Hidden Flick: Hidden Turkey

CB also features actress/Zeppelin fan/singer/siren/seductress/sushi saleswoman Ann Magnuson as a multi-limbed mythological being who guides young Guymawker, our ‘hero’, on his way with a bit of scrumpet. She’s also married to an Italian character actor/ giant who goes out to find this horrible scallywag. I’ve seen this thing three times (O.K. it was on in the house where I lived, and I might have walked…scratch that…RAN past the screen as it played, so the residue of its gawdawfulness would not touch my holier than thou heady cine skin), and I have no idea what’s going on. I wince, therefore I wonder.

Elliott begins his starring role as a student in some weird rich kid university with other neo-pupils who all look at least 30, and they are wearing 18th century British upper class wigs. That scene suddenly segues into David Letterman in his screen debut as a gruff, cigar-chomping wretch attempting to sell Elliott’s character a monkey while calling him by different female names on each attempt. You know—Dabblin’ Dave played himself.

Suddenly, Elliott is on a ship with modern day pirates, and he…wait for it…becomes their cabin boy, and resident rich-moron-out-of-his-element. Scratch that, part II. Andy Richter (the film highlight, which explains why Cabin Boy is an honorary turkey) plays a dopey deck hand, and his moronic scenes are wacky, somewhat funny, and require a wee bit of ahem…lowered standards to endure. Hey—takes ALL kinds in this little world.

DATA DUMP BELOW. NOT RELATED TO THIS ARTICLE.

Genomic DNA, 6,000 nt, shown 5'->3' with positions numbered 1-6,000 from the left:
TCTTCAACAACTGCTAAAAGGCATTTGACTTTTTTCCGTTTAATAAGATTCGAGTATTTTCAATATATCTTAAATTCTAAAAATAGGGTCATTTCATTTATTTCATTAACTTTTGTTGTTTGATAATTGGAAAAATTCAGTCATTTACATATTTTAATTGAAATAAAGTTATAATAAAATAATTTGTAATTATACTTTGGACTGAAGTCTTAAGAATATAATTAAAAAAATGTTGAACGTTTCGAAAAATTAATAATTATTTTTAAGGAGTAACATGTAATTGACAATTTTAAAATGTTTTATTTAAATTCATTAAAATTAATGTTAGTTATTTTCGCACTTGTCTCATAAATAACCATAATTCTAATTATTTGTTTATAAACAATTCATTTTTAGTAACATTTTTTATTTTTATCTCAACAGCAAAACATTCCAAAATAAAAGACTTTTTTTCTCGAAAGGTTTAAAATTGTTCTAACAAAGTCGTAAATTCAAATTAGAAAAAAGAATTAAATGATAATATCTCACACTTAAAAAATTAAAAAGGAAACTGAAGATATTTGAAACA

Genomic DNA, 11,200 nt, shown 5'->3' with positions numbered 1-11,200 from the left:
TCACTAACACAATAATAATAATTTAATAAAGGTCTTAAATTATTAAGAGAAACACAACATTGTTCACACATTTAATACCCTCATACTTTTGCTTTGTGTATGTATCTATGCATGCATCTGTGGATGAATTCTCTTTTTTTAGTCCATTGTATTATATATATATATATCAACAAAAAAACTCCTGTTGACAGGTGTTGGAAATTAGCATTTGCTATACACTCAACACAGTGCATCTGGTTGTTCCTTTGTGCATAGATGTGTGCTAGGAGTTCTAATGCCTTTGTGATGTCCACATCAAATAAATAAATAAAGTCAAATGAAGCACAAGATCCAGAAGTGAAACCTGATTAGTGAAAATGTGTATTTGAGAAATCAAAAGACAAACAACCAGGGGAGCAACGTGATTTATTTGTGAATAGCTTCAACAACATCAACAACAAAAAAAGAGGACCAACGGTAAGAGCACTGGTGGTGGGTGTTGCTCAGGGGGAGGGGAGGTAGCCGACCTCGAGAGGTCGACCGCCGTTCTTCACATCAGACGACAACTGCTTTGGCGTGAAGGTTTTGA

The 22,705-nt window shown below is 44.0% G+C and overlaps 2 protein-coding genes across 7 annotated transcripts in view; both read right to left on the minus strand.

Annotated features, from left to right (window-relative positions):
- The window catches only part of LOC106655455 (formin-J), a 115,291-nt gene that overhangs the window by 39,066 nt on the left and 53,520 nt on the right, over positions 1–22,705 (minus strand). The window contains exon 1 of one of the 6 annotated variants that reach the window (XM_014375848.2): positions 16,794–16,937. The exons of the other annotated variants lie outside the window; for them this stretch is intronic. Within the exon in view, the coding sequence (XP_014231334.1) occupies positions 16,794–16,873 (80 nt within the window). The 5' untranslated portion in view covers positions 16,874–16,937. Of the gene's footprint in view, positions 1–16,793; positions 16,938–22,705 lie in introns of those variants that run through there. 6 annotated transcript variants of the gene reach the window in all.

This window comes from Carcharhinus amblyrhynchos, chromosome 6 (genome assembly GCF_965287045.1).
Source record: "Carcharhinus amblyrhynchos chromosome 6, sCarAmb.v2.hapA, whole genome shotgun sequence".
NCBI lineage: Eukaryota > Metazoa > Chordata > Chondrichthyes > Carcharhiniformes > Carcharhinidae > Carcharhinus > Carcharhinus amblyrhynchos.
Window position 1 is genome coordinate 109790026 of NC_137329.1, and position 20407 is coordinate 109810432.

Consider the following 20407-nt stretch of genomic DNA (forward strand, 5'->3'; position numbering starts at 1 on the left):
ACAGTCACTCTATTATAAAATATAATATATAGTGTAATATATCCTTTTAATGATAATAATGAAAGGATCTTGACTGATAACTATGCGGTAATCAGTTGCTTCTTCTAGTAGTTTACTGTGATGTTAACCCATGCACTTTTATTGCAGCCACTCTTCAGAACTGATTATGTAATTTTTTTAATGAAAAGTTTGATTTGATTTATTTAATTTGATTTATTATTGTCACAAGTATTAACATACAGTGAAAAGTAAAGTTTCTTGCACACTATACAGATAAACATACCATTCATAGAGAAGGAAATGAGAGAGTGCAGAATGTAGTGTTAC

And, as they say as one leaves the chair before that long two-mile trek back to the lodge, it is all downhill after that: characters die and are reborn ala Obi Won Kenobi, Brian Doyle-Murray (Shock! Horror!) scowls in his scenes, giant snow creatures are conjured up out of $45 special effects, a huge cupcake spews chewing tobacco on “our hero,” and Elliott suddenly turns into a romantic lead, completely destroying our sense of disbelief as if it hadn’t already been destroyed by Letterman and his stuffed monkey, and the fact that none of the ship scenes were filmed outdoors. Think Spielberg’s Hook, but less annoying, and no lame kids attempting to Stevenize Pan.

Indeed, for a 1994 film with a whopping $10 million budget (for fucking Chris Elliott?), the $2,453 it spent on the “sea scenes” looked like outtakes from a school play, or worse, bath time for the village idiots. But this is Thanksgiving, and we do need a turkey, even if it is one that can only be laughed about, instead of devoured amongst snooty friends.

Randy Ray

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6 Responses

  1. It’s about time you guys covered something worthwhile!

    Cabin Boy has ALWAYS been one of my favorite movies. Definitely one of thge funniest and most underrated comedies ever.

  2. When Richter says he needs to turn the boat 150,000 degrees to head to Hawaii, spins the wheel, randomly stops it, and says something like, “All right, we’re going to Hawaii,” I roared with laughter.

    Good to hear from ya, zappafrank. Hope the year has treated you well!

  3. Randy, nice to hear from you. I saw your name in some publication the other day, and was like, Sweet! That guys goin’ places!

    Anyways, thanks for bringing this great movie to every body’s attention.

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